"It's beginning to feel already like we're having some success," said Marcia Keizs, who noted that some of the accomplishments had been in the works before she arrived. "One thing I can say is that I'm getting a lot of support."Keizs was appointed on Valentine's Day to replace Robert Hampton, who left after 18 months on the job amid reports that he had failed to connect with the community.Among Keizs' first steps was developing a three-year, $4 million plan for York recently approved by her superiors at the City University of New York. The school and CUNY will split the cost, with the funds being used to strengthen academics, increase student enrollment and retention, improve services and strengthen ties with the community.One complaint heard from area leaders in the past was that York had not fully used resources within the community. To that end, an advisory panel has been formed between the university and the federal Food and Drug Administration lab on campus, and the FDA will now fund five summer internships at its facility for York students. Keizs has also promised to work with a nearby office of the Federal Aviation Administration, as the university has an aviation institute.Under Keizs, the university has also been awarded $25,000 in scholarship money from the SCS Astoria Energy Foundation, to be divided equally among 10 students. A recent graduate, Rashida Cheatham, a 28-year-old mother of two from Jamaica, won the Barbara M. Clark Scholarship in Dental Education to attend New York University's School of Dentistry.Finally, Keizs has kept the momentum going on a new, small public school that will open near its campus in the fall of 2006. The school, the York Early College Academy, will accept sixth- to 12th-graders and have 75 students in each class, with a focus on preparing students for college. It was partially funded through the Bill and Melinda Gates Foundation and is separate from a high school already run by York.Keizs said there was plenty of work left to be done to improve the university.But, she said, "what continues to be clear to me is we have a very solid academic base from which to build."Reach reporter Michael Morton by e-mail at news@times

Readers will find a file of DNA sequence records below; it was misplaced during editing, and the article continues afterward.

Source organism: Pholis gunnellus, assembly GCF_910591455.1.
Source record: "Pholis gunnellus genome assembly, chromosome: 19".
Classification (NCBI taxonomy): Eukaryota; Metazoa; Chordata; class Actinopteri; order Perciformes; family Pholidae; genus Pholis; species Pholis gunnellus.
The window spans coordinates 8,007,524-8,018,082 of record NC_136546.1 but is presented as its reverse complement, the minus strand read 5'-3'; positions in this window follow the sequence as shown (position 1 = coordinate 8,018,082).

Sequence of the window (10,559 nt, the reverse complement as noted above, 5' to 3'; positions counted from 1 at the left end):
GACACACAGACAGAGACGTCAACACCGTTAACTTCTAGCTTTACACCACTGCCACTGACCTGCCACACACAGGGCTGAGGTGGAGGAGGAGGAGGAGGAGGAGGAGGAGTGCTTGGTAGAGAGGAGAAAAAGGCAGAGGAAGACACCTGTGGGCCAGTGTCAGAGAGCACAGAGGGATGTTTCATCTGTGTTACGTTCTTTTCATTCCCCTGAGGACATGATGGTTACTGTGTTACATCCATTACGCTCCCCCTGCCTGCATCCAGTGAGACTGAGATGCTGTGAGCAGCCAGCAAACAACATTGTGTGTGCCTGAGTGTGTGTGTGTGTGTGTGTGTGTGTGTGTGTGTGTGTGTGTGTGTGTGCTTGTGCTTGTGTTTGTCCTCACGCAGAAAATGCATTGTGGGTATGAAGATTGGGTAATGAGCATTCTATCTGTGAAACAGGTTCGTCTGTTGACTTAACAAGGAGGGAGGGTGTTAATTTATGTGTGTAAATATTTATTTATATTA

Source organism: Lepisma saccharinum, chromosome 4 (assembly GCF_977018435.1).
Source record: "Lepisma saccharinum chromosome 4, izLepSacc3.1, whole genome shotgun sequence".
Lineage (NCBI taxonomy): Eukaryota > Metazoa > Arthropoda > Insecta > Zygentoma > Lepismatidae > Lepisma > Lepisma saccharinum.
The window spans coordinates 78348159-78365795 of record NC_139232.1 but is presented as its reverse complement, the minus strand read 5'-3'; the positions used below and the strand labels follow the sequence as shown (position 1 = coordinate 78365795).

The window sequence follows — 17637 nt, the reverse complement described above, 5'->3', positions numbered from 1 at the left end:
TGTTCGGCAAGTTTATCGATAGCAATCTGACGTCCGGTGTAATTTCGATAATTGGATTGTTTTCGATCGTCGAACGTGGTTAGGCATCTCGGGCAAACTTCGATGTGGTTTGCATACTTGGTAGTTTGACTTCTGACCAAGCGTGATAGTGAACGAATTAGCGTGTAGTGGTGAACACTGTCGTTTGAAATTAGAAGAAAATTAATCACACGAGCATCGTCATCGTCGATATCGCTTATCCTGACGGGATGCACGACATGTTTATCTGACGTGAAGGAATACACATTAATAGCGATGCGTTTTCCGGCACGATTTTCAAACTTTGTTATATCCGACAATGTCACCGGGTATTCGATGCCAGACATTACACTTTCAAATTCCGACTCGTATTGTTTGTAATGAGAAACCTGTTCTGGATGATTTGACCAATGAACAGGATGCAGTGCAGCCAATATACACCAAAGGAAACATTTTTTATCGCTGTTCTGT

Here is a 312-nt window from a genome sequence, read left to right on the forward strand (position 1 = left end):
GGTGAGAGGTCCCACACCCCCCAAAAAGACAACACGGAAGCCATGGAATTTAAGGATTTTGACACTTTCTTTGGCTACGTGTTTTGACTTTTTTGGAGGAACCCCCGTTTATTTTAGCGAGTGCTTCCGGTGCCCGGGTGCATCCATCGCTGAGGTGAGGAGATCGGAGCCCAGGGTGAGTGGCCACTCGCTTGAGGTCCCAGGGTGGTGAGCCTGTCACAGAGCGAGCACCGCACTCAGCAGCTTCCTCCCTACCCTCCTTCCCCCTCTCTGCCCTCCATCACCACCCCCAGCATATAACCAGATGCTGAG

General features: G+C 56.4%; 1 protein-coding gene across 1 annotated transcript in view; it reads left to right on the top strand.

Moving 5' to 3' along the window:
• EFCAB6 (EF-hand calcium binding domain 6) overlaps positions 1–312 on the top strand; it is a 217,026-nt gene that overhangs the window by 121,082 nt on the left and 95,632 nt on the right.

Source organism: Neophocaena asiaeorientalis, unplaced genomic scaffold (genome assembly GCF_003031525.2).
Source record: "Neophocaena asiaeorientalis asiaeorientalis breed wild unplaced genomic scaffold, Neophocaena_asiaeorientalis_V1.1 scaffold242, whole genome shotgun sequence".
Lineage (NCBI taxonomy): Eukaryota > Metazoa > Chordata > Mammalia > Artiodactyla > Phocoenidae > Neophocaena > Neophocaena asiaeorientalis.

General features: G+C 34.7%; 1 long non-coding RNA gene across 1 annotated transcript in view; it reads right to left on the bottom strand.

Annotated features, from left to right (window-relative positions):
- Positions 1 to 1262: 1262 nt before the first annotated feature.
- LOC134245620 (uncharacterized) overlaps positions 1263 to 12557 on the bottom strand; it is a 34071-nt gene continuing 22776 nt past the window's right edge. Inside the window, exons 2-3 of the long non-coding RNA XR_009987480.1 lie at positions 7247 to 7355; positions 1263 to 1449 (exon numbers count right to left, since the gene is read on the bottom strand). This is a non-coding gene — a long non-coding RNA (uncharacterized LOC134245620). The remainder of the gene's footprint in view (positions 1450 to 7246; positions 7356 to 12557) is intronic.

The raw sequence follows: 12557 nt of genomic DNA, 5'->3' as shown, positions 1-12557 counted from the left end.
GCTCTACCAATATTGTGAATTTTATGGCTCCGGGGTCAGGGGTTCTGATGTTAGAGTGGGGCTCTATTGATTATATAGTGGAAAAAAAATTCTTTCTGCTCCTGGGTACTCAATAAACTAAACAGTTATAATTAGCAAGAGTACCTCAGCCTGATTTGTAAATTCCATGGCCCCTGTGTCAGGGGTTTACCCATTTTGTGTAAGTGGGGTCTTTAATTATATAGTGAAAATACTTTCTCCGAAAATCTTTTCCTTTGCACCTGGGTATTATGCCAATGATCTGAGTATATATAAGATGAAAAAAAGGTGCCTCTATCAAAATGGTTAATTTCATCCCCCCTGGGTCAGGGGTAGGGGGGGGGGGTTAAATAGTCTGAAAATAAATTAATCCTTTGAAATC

©2005 Community News Group
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